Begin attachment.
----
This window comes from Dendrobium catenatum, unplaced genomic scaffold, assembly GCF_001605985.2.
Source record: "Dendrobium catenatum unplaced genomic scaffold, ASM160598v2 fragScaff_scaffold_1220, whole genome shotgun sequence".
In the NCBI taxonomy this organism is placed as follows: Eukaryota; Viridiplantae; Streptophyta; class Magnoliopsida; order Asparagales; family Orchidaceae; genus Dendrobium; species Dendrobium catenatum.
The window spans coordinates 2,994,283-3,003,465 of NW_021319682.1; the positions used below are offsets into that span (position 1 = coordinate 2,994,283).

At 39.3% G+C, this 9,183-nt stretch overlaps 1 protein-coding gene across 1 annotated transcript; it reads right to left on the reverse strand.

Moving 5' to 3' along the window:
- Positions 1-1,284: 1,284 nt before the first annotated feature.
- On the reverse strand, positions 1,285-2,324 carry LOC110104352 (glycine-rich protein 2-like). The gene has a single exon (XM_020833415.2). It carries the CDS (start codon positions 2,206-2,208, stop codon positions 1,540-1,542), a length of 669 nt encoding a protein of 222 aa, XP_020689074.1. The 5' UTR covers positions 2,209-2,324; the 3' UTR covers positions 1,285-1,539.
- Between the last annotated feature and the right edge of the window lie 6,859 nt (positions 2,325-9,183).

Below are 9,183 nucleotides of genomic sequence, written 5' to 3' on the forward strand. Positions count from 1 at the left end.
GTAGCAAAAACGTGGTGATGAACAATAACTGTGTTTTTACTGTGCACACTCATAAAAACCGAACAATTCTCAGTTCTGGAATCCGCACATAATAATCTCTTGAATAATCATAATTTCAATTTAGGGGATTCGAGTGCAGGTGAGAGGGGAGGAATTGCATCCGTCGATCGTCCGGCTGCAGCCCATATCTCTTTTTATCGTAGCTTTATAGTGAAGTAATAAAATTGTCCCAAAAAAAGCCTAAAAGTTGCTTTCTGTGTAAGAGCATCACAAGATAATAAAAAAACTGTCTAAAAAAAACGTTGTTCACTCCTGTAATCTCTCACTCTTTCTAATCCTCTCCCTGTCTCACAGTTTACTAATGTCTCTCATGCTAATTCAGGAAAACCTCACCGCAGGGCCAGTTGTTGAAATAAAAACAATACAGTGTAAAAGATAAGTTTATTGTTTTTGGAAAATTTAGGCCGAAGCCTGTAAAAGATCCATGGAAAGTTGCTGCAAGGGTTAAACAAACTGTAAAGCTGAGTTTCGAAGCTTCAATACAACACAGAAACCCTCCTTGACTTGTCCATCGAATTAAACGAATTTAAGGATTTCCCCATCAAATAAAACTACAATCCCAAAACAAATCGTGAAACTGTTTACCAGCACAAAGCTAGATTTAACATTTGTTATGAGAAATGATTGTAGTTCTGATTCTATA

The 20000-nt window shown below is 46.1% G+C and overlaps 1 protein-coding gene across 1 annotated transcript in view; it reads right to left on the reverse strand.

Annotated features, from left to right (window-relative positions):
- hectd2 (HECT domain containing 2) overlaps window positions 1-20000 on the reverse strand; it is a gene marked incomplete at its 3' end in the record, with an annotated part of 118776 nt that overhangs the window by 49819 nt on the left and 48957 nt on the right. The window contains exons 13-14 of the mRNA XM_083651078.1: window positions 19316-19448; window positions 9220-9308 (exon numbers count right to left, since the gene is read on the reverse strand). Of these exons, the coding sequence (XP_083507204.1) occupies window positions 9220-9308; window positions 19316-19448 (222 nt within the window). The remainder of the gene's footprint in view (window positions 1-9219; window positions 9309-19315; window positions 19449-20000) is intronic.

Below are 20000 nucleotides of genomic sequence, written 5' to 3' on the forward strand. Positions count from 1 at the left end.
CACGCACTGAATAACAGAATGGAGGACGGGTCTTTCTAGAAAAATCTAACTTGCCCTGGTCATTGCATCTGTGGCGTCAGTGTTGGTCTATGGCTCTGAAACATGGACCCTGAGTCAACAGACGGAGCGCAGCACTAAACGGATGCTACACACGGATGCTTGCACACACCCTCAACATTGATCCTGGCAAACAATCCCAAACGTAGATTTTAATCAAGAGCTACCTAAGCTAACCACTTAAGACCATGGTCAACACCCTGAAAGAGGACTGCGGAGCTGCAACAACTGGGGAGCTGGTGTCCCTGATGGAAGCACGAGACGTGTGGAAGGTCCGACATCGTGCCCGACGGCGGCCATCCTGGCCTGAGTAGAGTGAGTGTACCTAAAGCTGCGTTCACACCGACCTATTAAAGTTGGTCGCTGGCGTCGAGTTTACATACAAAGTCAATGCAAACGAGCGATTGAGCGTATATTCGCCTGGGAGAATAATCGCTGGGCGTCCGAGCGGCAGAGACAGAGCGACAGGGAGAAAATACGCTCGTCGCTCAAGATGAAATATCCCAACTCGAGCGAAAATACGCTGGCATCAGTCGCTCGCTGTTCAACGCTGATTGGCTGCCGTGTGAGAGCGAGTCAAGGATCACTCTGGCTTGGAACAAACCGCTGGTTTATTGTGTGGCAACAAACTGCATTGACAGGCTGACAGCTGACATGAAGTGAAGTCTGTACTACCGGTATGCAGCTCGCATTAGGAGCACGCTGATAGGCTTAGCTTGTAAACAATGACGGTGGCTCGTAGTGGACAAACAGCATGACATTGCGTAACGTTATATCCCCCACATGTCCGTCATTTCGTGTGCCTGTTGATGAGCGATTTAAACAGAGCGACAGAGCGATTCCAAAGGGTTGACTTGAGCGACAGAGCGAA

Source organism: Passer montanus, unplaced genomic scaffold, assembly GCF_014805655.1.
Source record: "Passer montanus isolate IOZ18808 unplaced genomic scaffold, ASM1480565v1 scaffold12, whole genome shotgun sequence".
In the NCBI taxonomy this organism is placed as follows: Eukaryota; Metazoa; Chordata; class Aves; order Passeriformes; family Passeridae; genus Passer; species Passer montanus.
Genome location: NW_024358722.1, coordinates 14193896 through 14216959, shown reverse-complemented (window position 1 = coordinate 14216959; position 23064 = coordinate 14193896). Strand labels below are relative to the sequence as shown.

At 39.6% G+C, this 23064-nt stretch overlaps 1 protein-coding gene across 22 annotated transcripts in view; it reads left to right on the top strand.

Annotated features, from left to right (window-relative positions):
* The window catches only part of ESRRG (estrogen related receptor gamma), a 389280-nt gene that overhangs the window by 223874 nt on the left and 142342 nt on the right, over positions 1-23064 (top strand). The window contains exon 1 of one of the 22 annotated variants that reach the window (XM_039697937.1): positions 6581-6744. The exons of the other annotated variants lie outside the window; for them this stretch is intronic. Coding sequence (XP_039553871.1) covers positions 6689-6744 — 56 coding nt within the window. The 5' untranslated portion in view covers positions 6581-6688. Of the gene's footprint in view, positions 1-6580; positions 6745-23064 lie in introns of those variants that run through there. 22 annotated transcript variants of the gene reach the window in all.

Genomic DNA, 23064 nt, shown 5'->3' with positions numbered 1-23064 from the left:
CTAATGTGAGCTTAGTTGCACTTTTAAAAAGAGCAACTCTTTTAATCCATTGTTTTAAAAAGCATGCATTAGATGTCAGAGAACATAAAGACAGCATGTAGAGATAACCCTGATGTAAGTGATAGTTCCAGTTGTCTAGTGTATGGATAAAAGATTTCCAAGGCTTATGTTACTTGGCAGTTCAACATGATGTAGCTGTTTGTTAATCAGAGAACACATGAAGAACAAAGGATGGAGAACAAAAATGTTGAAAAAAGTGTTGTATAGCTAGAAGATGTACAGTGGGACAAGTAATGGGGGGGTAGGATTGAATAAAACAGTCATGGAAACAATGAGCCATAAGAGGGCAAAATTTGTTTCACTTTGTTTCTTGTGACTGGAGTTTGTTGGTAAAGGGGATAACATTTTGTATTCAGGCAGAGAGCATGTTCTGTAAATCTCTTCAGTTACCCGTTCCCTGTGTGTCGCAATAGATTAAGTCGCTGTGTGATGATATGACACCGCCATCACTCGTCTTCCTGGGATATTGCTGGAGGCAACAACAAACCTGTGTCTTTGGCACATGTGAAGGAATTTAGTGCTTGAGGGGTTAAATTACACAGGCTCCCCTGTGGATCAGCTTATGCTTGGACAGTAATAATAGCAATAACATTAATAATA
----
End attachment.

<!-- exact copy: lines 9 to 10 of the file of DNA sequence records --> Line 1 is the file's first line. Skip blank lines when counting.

- Between the last annotated feature and the right edge of the window lie 6,859 nt (positions 2,325-9,183).

Below are 9,183 nucleotides of genomic sequence, written 5' to 3' on the forward strand. Positions count from 1 at the left end.